First cloned baby "born on 26 December"
The Seattle Times, USA:
Scientist tied to UFO-based religious group claims to have cloned a human
Melbourne Herald Sun, Australia:
Scientists reject cloned baby claim
Utusan Online, Malaysia:
Bayi klon pertama di dunia -- Lahir menerusi pembedahan walaupun ditentang masyarakat antarabangsa
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NewScientist.com news service
15:30 27 December 02
First cloned baby "born on 26 December"
The world's first cloned baby was born on 26 December, claims the Bahamas-based cloning company Clonaid. But there has been no independent confirmation of the claim.
The girl, named Eve by the cloning team, was said to have been born by Caesarean section at 1155 EST. The birth at an undisclosed location went "very well", said Brigitte Boisselier, president of Clonaid. The company was formed in 1997 by the Raelian cult, which believes people are clones of aliens.
"The baby is very healthy. She is doing fine," Roisselier told a press conference in Hollywood, Florida, on Friday. The seven-pound baby is a clone of a 31-year-old American woman, whose partner is infertile, she said.
Proving that the baby is a clone of another person would be possible by showing that their DNA is identical. Genetic tests on the baby and "mother" will now be carried out and the results will be available "in eight or nine days", Boisselier said.
She told reporters: "You can still go back to your office and treat me as a fraud. You have one week to do that." Boisselier added that Michael Guillen, science editor at ABC News and a former Harvard University mathematician, will carry out the genetic tests.
Many scientists are sceptical of Boisselier's claim. Alan Trounson of Monash University in Melbourne, Australia, says he does not believe the group has the necessary expertise to clone a person. "And nearly everything they have said in the past has never been confirmed by scientific investigation," he told the Sydney Morning Herald.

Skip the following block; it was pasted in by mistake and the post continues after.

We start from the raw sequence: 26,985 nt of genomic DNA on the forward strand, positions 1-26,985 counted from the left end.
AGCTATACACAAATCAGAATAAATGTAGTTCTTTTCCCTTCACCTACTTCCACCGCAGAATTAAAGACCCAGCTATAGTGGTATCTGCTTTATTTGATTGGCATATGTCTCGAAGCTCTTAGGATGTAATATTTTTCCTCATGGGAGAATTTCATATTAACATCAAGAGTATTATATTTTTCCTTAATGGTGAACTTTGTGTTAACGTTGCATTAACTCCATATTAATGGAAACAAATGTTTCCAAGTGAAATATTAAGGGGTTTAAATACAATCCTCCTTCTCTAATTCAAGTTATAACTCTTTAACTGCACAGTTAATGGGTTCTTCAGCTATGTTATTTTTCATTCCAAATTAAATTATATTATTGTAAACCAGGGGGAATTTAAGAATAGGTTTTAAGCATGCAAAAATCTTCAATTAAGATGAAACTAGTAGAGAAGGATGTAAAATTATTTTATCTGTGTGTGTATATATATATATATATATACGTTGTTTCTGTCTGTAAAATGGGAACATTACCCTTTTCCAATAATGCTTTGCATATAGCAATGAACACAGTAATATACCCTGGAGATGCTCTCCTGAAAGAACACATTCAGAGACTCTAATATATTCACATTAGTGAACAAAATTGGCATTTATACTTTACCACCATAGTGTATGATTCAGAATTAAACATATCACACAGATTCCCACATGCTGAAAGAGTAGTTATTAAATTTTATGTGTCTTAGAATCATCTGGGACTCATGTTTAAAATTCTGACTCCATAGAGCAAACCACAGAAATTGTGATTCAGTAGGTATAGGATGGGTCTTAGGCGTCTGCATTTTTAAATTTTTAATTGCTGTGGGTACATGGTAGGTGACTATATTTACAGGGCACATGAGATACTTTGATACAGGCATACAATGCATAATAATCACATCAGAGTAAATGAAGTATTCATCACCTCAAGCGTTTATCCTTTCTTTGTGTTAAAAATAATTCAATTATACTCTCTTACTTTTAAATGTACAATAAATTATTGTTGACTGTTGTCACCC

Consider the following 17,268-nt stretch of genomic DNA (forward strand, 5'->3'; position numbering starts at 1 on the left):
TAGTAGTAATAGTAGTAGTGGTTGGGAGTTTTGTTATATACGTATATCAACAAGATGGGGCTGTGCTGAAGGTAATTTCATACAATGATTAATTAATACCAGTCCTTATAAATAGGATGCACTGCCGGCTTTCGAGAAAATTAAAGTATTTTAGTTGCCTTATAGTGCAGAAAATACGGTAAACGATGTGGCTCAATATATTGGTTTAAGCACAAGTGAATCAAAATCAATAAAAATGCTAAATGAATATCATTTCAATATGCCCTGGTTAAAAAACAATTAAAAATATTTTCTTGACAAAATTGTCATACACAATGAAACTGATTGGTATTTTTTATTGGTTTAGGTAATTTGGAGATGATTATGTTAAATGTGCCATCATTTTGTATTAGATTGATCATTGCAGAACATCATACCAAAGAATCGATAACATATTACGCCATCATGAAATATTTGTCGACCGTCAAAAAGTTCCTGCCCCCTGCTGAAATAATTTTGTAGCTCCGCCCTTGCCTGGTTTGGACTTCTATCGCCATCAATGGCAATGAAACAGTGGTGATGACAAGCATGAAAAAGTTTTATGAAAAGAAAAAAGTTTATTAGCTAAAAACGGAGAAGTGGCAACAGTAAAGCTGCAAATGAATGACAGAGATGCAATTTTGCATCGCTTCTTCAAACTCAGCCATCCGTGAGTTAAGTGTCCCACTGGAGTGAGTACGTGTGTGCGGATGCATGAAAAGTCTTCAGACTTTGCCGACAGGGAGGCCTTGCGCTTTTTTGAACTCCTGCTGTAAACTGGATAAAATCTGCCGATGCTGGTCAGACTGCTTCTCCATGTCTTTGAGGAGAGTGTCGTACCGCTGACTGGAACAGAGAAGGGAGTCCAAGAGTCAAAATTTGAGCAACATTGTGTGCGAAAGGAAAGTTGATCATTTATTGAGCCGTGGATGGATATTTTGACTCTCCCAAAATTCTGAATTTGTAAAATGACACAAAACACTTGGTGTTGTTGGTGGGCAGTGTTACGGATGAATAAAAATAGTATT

Maverick fertility scientist Severino Antinori, who claimed earlier in December that the first cloned baby would be born in January 2003, is also critical. "An announcement of this type has no scientific corroboration and risks creating confusion," he said. "We keep up our scientific work without making announcements. I don't take part in this ... race."
Opponents of human cloning point to the high rate of miscarriages of cloned animal fetuses, and the high rate of defects in live births. Boisselier has claimed that the large number of female cult members willing to act as surrogate mothers increased their chances of success.
"Irresponsible and repugnant"
Attempting to clone humans is "irresponsible and repugnant and ignores the overwhelming scientific evidence from seven mammalian species cloned so far," Rudolph Jaenisch, a cloning expert at the Massachusetts Institute of Technology told New Scientist previously.
In May, US-based fertility scientist Panos Zavos told the US Congress that five groups of scientists were rushing to be the first to produce the first cloned human baby.
Reproductive cloning - creating a baby rather than a cloned early embryo - is illegal in many countries. But in November, talks on a global ban were suspended, following a series of deadlocked United Nations meetings.
First cloned baby due in January
27 November 2002
Talks on global cloning ban suspended
6 November 2002
California challenges US stem cell rules
23 September 2002
Who is behind Clonaid?
What is Rael and Raelian theology?
Friday, December 27, 2002
Posted: 3:21 PM EST (2021 GMT)
Who is Rael and why does he want to clone humans?
Claude Vorilhon now calls himself Rael, the leader of a religious sect that believes mankind was created by aliens.
(AP) -- The religious sect connected to the company claiming it has produced the first human clone is clearly unlike anything that science has grappled with.
The group's founder says he met little green space aliens on a visit to a French volcano in the 1970s. That man -- a former French journalist named Claude Vorilhon, who now calls himself Rael -- says the extraterrestrials told him they created life on earth through genetic engineering.
Cloning humans is at the heart of the Raelian theology of "scientific creation," which they describe as an alternative to both Darwinian evolution and creation dogma of the major religions.
"Cloning is the key to eternal life," Rael says. The group claims 55,000 devotees worldwide and operates its own theme park, UFOland, near Montreal.
RaŽl and a mock-up of the U.F.O. he claims to have boarded in 1973.
THE RAELIAN MOVEMENT
Founded: 1973, France
Founder: Claude Vorilhon, who took the name Rael; his book is "The Final Message"
Basic tenet: The old Hebrew phrase "Elohim" -- usually translated as a name for God -- should have been interpreted as a reference to non-Earthlings "from the sky." These entities are, Raelians say, responsible for the creation of life on Earth.